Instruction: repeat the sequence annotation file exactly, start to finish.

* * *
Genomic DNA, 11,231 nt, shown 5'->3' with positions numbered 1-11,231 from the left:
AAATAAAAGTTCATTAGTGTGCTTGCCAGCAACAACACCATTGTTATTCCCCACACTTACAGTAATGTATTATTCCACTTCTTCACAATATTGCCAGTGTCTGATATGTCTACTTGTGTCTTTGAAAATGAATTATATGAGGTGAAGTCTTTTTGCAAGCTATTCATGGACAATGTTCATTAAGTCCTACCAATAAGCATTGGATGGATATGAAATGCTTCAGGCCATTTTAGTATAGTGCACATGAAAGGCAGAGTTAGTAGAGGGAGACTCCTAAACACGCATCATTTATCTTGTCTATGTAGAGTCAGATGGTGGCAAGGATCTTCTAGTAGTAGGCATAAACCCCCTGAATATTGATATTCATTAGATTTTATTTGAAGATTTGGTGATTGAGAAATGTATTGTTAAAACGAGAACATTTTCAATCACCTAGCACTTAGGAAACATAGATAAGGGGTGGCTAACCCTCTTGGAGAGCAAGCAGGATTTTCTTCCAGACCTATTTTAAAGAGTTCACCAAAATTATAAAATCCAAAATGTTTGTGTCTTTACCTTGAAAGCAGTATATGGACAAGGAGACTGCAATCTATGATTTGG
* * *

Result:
Genomic DNA, 11,231 nt, shown 5'->3' with positions numbered 1-11,231 from the left:
AAATAAAAGTTCATTAGTGTGCTTGCCAGCAACAACACCATTGTTATTCCCCACACTTACAGTAATGTATTATTCCACTTCTTCACAATATTGCCAGTGTCTGATATGTCTACTTGTGTCTTTGAAAATGAATTATATGAGGTGAAGTCTTTTTGCAAGCTATTCATGGACAATGTTCATTAAGTCCTACCAATAAGCATTGGATGGATATGAAATGCTTCAGGCCATTTTAGTATAGTGCACATGAAAGGCAGAGTTAGTAGAGGGAGACTCCTAAACACGCATCATTTATCTTGTCTATGTAGAGTCAGATGGTGGCAAGGATCTTCTAGTAGTAGGCATAAACCCCCTGAATATTGATATTCATTAGATTTTATTTGAAGATTTGGTGATTGAGAAATGTATTGTTAAAACGAGAACATTTTCAATCACCTAGCACTTAGGAAACATAGATAAGGGGTGGCTAACCCTCTTGGAGAGCAAGCAGGATTTTCTTCCAGACCTATTTTAAAGAGTTCACCAAAATTATAAAATCCAAAATGTTTGTGTCTTTACCTTGAAAGCAGTATATGGACAAGGAGACTGCAATCTATGATTTGG